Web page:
The downwash from a wing that helps to produce a download on the horizontal stabilizer (on low- and high-wing aircraft) is altered when the airplane enters or leaves ground effect (about 20 feet above the ground for most lightplanes). When entering ground effect, downwash is reduced, which causes a nose-down pitching moment. It was this unexpected attitude change that caught Pitts off guard during his first attempt at a hands-off landing.

Conversely, when climbing out of ground effect, wing downwash increases to produce a nose-up pitching moment.

These pitching forces created by changes in downwash occur during every takeoff and landing, but the pilot is rarely aware of them. Necessary corrections are made subconsciously with subtle pressures on the control wheel. But when making a hands-off landing, this effect must be anticipated. It can be countered only by a perfectly timed application of nose-up trim and/or a few timely jabs of power.

Another variable is center of gravity. Landing without up-elevator capability can be simplified by shifting the adjustable cabin load aft. By moving heavy items to the rear, for example, it is easier to make a hands-off approach in a nose-high attitude, a particularly important consideration when flying taildraggers.

Finally, there is the elevator trim tab. Little can be added to what a pilot already knows about this supplemental control except that the effect of a trim tab varies considerably from one aircraft to the next. It might prove interesting to determine just how well the trim tab can control pitch attitude in the plane you fly regularly. A practice exercise involves stabilizing the airplane in a full-power climb. Then retard the throttle and see how rapidly the aircraft can be stabilized in a normal glide attitude (using trim only). Then reverse the procedure and reestablish the climb. Most pilots tend to overreact to this problem. Several roller-coaster-type oscillations usually are induced before an aircraft is brought under positive control.

A single broken or disconnected elevator cable usually doesn't result in a complete loss of pitch control. In most airplanes, a failed cable represents only a partial loss. For example, it is usually possible to apply "up" elevator even though "down" elevator capability has been lost, or vice versa.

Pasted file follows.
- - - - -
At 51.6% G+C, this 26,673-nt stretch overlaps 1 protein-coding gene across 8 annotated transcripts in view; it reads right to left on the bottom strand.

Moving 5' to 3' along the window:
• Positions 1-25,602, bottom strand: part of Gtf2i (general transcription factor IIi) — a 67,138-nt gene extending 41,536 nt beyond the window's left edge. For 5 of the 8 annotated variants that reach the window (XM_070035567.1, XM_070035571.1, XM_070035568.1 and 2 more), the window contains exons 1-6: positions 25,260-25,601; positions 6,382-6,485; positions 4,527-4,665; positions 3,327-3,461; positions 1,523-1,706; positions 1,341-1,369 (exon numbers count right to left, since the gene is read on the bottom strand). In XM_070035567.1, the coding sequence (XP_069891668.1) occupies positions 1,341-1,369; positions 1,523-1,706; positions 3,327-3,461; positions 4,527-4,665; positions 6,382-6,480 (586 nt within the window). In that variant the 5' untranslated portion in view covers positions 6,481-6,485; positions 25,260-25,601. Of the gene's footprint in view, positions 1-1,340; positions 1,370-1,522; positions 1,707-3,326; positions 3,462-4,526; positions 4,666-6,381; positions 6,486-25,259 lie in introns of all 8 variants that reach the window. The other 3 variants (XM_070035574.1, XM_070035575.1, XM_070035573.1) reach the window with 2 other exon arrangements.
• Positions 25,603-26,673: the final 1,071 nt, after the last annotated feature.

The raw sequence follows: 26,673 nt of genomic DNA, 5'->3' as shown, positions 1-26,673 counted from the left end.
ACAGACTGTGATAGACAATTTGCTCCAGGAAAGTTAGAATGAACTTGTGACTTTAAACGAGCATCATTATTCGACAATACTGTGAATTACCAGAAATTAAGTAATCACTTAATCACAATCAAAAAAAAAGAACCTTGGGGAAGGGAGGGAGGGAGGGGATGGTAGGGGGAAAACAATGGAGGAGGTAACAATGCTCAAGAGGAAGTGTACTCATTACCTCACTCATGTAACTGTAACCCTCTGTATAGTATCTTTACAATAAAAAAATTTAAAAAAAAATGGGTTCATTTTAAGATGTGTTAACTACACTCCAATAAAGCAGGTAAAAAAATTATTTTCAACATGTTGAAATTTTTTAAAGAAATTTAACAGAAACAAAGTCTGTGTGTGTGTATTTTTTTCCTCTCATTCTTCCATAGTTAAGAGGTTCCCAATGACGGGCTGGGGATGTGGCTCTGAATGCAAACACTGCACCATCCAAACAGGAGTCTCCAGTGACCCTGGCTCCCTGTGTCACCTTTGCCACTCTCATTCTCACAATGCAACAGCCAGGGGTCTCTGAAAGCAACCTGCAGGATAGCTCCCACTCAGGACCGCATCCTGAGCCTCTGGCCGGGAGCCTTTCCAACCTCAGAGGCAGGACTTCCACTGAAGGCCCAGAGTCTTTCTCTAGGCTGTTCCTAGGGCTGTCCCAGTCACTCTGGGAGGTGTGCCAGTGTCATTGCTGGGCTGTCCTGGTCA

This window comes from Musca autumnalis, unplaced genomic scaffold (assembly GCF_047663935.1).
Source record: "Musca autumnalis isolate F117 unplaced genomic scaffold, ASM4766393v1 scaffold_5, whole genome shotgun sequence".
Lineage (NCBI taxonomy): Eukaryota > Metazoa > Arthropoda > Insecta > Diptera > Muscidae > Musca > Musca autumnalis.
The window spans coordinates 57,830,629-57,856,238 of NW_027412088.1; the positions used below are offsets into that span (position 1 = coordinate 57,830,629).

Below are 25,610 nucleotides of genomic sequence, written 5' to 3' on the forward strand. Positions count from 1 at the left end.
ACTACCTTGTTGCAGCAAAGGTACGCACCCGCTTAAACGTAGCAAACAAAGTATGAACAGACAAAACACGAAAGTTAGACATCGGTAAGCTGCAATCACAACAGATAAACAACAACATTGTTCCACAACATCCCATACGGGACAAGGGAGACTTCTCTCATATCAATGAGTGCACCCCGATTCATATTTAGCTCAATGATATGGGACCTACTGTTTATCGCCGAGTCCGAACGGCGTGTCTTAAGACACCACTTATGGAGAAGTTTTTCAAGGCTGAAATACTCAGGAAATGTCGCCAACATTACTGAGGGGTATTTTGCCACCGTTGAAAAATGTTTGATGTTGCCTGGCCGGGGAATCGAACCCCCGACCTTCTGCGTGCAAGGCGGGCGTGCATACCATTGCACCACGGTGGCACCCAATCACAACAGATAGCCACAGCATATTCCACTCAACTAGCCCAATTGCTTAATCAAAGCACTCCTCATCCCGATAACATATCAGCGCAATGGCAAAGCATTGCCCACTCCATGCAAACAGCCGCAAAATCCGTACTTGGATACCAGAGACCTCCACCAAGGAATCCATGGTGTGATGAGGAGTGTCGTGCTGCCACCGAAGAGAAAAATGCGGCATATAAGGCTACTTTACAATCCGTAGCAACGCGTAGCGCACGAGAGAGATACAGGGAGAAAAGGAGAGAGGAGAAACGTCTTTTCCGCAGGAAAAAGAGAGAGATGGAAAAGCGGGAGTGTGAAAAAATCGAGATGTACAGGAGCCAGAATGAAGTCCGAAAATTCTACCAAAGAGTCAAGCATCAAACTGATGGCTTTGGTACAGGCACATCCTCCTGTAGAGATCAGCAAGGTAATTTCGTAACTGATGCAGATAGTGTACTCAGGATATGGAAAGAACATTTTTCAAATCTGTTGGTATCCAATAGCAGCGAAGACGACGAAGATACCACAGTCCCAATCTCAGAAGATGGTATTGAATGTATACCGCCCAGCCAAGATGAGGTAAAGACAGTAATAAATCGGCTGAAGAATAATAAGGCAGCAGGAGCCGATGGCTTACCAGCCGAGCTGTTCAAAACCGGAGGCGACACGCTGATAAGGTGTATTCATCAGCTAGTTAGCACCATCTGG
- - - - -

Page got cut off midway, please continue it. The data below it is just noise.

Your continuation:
Assume that the up-elevator cable has failed. The wheel moves aft easily, but produces no response. Forward wheel movement beyond the neutral position produces a nose-down attitude. In Such a case, the pilot should apply considerable nose-up trim, enough to produce a moderately nose-high attitude. From then on, any desired attitude can be obtained by either relaxing forward pressure on the control wheel (for nose up) or increasing forward pressure (for nose down). This technique essentially restores total pitch control to the control wheel. Conversely, if only nose-up elevator is available, pitch control can be maintained by applying considerable nose-down trim (refer to Figure 77).

Belonging to the same class of emergency is the more serious jammed elevator. Although various combinations of power and flap extension offer limited pitch control, the prospects of a successful landing are poor.

One incident serves as an example of this problem. A student was on his second solo cross-country flight. All sorts of paraphernalia were strewn on the cockpit floor: a plotter, a computer, a clipboard, a bag of sandwiches--you name it, he had it on board. During a period of moderate turbulence, the E6-B computer was lifted off the floor and came to rest in a crevice behind the instrument panel in such a way as to prevent the application of down elevator. The frightened pilot used all of his strength in a frantic attempt to move the control wheel forward and lower the nose. Fortunately, the plastic computer gave under the strain and crumbled to the floor in pieces.